Mass unpaid leave at Avaya Australia

Summary:Half of Avaya's 160 Australian staff have voluntarily accepted a week's unpaid leave to be spread over the coming year, according to recently appointed managing director Rob Wells.

Half of Avaya's 160 Australian staff have voluntarily accepted a week's unpaid leave to be spread over the coming year, according to recently appointed managing director Rob Wells.

Rob Wells
(Credit: Business Objects)

"There is a strategy we had deployed a while ago to ask employees if they would like to take a week's leave," Wells told ZDNet.com.au late this afternoon.

Wells, who took up his spot with Avaya just six weeks ago, said it was a global initiative, which also involved asking its senior executives to take three weeks' unpaid leave. "The offer was positioned as, let's think of ways to help the company at this time. This is one of the least impactful ways to do that," Wells explained.

The call centre and IP telephony maker, based in North Ryde, has 160 staff in total with around 60 in research and development. The outlook in terms of staff numbers was unclear at this stage, according to Wells, who said the future was hard to predict.

The company, which was acquired by private equity firms TPG Capital and Silver Lake in May 2007 for US$8.2 billion, is partway through its transformation to a pure channel business.

In support of this Avaya has introduced what Wells called its "high touch" team, consisting of a dozen staff to deal with its largest customers, which includes federal government clients such as the Australian Federal Police. Other major clients signed up with Avaya include St George Bank.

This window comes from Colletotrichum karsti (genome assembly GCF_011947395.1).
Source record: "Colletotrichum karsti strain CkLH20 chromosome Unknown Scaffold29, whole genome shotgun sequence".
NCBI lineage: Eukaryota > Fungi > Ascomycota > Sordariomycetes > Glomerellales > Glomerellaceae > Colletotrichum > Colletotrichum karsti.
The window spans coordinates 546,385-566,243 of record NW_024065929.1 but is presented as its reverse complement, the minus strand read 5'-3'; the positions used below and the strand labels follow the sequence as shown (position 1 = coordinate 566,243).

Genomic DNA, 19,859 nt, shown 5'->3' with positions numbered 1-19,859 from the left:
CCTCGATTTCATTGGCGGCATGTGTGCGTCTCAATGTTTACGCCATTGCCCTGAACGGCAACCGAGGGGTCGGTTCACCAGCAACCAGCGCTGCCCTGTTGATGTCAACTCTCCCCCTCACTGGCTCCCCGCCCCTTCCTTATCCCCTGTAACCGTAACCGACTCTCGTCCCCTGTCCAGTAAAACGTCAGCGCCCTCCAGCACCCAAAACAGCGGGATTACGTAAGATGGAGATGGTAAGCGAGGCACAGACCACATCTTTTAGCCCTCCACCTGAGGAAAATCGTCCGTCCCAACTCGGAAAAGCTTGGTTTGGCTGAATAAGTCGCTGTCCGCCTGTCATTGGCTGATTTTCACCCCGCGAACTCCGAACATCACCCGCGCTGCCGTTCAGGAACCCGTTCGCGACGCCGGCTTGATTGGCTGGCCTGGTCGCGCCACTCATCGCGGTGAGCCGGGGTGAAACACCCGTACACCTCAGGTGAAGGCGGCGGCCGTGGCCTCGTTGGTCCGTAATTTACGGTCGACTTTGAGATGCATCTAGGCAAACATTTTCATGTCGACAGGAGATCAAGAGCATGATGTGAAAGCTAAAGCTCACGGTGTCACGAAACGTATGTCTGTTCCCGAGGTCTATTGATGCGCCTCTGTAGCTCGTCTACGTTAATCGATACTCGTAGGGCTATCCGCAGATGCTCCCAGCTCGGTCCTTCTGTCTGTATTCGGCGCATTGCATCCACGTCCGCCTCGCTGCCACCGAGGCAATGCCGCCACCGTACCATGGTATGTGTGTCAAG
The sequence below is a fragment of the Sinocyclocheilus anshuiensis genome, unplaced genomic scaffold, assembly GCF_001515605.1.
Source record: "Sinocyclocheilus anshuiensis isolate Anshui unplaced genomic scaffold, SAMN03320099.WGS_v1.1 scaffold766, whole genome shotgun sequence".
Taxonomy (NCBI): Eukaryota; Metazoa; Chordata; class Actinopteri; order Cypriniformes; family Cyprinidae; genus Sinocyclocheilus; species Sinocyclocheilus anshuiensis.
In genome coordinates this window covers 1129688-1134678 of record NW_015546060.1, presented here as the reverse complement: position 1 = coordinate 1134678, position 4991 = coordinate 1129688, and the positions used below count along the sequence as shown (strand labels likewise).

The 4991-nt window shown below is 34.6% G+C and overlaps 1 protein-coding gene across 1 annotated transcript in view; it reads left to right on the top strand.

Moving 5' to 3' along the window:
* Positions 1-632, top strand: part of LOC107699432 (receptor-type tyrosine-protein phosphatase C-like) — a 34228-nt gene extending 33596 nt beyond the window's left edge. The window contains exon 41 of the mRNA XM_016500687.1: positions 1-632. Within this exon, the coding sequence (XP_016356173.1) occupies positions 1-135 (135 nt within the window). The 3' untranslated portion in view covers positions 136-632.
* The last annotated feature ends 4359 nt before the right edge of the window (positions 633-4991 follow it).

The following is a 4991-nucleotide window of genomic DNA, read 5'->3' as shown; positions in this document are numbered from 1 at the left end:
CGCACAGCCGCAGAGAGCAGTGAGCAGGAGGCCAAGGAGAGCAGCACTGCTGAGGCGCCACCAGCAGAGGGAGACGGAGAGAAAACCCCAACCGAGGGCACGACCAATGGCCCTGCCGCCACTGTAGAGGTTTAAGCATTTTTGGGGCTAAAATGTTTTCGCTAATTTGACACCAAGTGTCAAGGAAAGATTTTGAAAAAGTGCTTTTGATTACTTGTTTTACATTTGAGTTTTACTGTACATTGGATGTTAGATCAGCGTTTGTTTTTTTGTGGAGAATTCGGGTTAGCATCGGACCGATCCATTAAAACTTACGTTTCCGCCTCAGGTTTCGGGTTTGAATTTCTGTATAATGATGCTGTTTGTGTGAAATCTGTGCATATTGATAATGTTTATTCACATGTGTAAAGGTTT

Wells, who had left business intelligence software maker Business Objects following its acquisition by SAP, said the channel model was the "perfect business model" and denied it was a cost-saving initiative.

"Clearly we need growth, so our strategy is all about ensuring we are positioned to grow this business. That's really what the architecture of this high touch model is about," he said.

The push for a pure channel model strategy — a model which Avaya had previously eschewed — was understood to be a key reason behind former Avaya South Pacific MD Carlton Taya's sudden departure from the company earlier this year.

Avaya today also announced a new customer eWay, an internet payments gateway provider. The value of the deal was not disclosed.

Topics: SAP, Cisco, Networking

About

Liam Tung is an Australian business technology journalist living a few too many Swedish miles north of Stockholm for his liking. He gained a bachelors degree in economics and arts (cultural studies) at Sydney's Macquarie University, but hacked (without Norse or malicious code for that matter) his way into a career as an enterprise tech, s... Full Bio

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